1 Firewalls in the Data Center: Main Strategies and Metrics Joel Snyder, PhD Senior Partner, Opus One What You Will Learn Measuring performance in networks has usually involved looking at one number: throughput. Since the first days of switches and routers, organizations have added up the performance they need, compared it to a total on a manufacturer s data sheet, and used those values to decide whether or not they had the right hardware. As network managers have added firewalls to improve the security of the data center, the same performance engineering spotlight that shines on routers and switches is being applied to security appliances. When speeds jump above 10 Gbps as these firewalls move closer to the core of the data center, reliable performance metrics are critical. Unfortunately for security and network practitioners, the same basic metric of throughput cannot be used to evaluate firewall performance. Because a security appliance actively participates in connections from Layer 2 up to Layer 7, you cannot simply look at bits-per-second throughput to predict how a firewall will behave in the data center. In this document, you will learn key metrics you should use to evaluate firewall performance in the data center and why raw throughput is almost never the most important performance metric to use in your planning. Selecting a firewall does not mean simply picking the fastest firewall, but the one that is designed to handle the rapidly evolving, network-intensive application environment of the data center. You will also learn why today s firewalls must be built from the start to support today s network-based applications, and how to confidently use firewalls to increase security in data centers. Cisco MultiScale performance is a Traditional Firewall Performance combination of breadth and depth. It Because organizations always start with feeds and provides rapid connections per second, an speeds (how many ports and how fast do they go) abundance of concurrent sessions, and when evaluating switches and routers, it is tempting to apply these same metrics to firewalls: how many accelerated throughput. It also enables bits per second (bps) or packets per second (pps) multiple security services and spans can the device handle? If the firewall will go in the physical, switch, and virtual platforms for network core, it seems logical to use the same performance metrics for a security device that you exceptional flexibility. use for a network device. Fred Kost, Cisco Systems For example, stateless UDP traffic (such as you would see in a Network File System (NFS)) and long-lived TCP connections (such as you would see in a Microsoft Windows file system, an iscsi Storage Area Network (SAN), or a backup application) are common in many data center networks. These types of applications present continued and heavy load to the network. When you send file system traffic through a data center firewall, bits-per-second performance measurements are your starting point. But even in these simple cases, other performance metrics are equally important. For example, latency is a critical concern, because if the firewall introduces delays, applications will be affected. Because of the nature of TCP and file system protocols, even a small increase in latency can cause dramatic application slowdowns.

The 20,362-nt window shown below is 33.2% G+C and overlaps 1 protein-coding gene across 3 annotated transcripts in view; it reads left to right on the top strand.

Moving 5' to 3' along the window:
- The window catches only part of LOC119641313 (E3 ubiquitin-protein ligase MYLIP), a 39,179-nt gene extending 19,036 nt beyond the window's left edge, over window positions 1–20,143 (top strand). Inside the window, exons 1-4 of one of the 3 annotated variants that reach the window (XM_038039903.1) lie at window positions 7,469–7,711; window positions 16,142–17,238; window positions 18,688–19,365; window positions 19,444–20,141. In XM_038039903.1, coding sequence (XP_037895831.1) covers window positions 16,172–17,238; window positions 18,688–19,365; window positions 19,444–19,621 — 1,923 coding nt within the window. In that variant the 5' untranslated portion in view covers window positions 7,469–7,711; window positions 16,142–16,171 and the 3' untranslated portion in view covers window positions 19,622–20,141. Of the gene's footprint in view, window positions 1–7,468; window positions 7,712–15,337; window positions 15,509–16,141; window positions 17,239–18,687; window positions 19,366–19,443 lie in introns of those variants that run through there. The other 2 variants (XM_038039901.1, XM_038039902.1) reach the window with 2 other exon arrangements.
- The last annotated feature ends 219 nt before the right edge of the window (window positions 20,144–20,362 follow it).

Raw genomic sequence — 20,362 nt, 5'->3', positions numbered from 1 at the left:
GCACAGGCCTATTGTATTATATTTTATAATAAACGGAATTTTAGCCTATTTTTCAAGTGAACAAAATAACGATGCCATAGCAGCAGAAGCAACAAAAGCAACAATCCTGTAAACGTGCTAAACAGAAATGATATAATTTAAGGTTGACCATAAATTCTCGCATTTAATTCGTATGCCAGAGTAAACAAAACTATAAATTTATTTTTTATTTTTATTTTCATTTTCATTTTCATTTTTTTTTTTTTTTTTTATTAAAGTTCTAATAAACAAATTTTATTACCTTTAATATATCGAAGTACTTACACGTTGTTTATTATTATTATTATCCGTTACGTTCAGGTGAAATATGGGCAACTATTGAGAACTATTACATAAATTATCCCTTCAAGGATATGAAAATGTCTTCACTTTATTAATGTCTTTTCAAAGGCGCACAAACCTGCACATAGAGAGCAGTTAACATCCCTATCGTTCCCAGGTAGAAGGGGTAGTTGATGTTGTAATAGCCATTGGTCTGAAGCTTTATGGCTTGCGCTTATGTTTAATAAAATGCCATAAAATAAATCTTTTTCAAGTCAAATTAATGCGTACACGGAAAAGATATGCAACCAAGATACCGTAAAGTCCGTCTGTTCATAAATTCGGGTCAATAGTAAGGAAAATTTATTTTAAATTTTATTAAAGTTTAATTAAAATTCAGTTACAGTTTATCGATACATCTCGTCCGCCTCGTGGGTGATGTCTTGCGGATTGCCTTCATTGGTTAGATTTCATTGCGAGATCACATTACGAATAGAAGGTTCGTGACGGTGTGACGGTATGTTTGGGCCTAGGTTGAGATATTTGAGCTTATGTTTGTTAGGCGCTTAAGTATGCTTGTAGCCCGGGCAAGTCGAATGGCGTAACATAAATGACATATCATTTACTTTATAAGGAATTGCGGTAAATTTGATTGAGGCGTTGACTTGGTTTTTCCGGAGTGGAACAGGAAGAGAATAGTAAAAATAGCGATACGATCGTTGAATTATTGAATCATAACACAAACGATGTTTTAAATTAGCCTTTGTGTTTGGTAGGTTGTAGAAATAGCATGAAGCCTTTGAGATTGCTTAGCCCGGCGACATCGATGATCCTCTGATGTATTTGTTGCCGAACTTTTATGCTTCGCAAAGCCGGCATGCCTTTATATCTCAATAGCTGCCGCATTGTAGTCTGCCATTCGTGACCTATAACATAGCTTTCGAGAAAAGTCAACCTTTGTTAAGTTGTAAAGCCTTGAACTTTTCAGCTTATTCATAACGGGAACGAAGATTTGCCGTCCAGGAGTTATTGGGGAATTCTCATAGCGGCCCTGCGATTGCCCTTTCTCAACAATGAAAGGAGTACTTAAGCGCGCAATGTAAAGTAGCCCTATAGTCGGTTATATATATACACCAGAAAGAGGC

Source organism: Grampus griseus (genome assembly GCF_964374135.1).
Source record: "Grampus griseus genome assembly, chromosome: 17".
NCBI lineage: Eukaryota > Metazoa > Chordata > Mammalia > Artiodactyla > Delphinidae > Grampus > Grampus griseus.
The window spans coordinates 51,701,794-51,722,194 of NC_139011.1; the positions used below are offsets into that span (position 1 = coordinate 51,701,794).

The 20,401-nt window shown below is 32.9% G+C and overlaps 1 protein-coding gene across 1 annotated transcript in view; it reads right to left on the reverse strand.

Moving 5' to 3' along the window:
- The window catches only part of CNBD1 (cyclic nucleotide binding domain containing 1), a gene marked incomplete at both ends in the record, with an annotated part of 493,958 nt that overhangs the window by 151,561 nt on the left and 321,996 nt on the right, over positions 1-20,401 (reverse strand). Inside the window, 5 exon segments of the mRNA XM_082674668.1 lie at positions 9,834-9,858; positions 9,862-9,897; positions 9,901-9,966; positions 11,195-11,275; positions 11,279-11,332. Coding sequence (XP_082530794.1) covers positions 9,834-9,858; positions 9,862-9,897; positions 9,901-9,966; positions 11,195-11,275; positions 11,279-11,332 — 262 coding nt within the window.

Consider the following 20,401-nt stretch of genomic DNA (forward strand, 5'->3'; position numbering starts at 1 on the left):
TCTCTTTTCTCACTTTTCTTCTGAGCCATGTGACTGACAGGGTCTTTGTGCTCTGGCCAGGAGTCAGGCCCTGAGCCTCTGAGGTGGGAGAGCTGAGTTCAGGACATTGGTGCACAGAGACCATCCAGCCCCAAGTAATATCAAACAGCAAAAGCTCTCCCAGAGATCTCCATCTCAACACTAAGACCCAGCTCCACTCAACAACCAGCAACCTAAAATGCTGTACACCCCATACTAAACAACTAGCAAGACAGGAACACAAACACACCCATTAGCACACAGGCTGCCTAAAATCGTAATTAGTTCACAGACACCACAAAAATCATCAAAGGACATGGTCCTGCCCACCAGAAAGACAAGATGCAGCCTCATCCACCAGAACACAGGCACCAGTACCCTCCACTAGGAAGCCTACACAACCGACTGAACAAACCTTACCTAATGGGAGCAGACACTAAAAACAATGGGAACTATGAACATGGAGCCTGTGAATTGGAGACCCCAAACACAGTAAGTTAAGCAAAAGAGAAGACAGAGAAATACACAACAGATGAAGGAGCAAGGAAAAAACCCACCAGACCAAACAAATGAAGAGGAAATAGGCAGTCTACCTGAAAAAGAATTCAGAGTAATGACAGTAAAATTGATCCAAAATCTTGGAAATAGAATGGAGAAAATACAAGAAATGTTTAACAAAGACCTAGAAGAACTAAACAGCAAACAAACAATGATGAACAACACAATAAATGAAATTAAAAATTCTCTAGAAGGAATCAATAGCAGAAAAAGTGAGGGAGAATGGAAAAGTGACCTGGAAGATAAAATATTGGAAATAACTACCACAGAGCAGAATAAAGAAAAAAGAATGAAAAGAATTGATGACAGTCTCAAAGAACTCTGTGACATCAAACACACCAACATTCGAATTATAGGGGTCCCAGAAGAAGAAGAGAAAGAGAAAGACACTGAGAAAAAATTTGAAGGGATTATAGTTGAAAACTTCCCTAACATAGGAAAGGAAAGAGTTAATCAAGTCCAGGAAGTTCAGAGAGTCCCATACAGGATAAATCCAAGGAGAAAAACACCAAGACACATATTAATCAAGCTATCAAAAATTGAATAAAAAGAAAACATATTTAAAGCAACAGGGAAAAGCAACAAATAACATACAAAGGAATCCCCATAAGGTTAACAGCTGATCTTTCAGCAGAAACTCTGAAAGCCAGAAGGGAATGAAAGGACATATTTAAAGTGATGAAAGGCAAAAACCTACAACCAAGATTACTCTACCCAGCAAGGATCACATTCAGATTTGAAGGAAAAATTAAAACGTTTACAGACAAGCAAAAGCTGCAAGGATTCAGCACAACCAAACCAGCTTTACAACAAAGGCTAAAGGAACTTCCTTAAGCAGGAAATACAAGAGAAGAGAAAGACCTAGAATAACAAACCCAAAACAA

2 Unfortunately, performance engineering gets more complex as your application mix goes beyond pure file system protocols. After all, the network services that organizations are most interested in securing are application-layer protocols. This is where the problem occurs, because when a firewall is securing complex application traffic, you cannot measure performance in just bits-per-second and milliseconds of latency. Switches and routers are active participants in the traffic that flows through them, but only up to Layer 3, the IP layer. Firewalls, however, are aware of each TCP connection and UDP session that passes through them. They participate at Layer 4, the session layer, at a minimum. As application connections come and go, the firewall must also create and tear down its own internal data structures to maintain state information for every session. This state information is checked and updated for every packet that passes through the firewall to provide the highest level of protection against sophisticated attacks. When the firewall is also providing Network Address Translation (NAT) services or running Application Layer Gateways (ALGs) for applications such as voice over IP (VoIP) or video conferencing, the load rises even higher because the firewall has to decode and manage traffic all the way up to Layer 7, the application layer. Moving further and further up the stack makes network engineering more difficult and performance measurement more important. In the data center, application traffic puts a very different load on the network than file system traffic. Client-server communications between users and servers, and server-server communications between application, database, and directory servers have very different profiles. Application traffic is connection intensive, with connections constantly being set up and torn down. This connection intensity adds another dimension to performance engineering. You must look beyond pure IP throughput and latency and include connection rates and connection capacities. When a user logs in and connects to a file server, a TCP connection is created that can stay alive for hours. A halfsecond of delay in connection establishment will not even be noticed. But if the same user runs an application that opens two dozen connections for every page displayed, and each connection takes 500 extra milliseconds to set up because a firewall is adding delay, productivity will be affected. Figure 1. The size of the Cisco.com web page increased by 30 percent over 15 years, but the number of network connections required tripled K K Number of Connections Number of Hosts Kilobytes Transferred Packets Transferred The evolution of modern applications is tipping the balance from pure performance measures to metrics such as connection rate and concurrent-connection capacity. For example, look at the Cisco website. In the past 15 years, while the size of the homepage has increased by 30 percent, the number of end-user connections required to download the page has tripled. Further, this value refers just to the page that appears to greet visitors. Logged-in users present an even heavier load as cookies are checked and the page is dynamically updated (Figure 1). These statistics show only the front end of the application. Consider that for every page displayed, the front-end web server may also be querying for directory information, including subscription and entitlement information, checking security permissions, updating back-end state information and setting cookies, tracking user preferences Page 2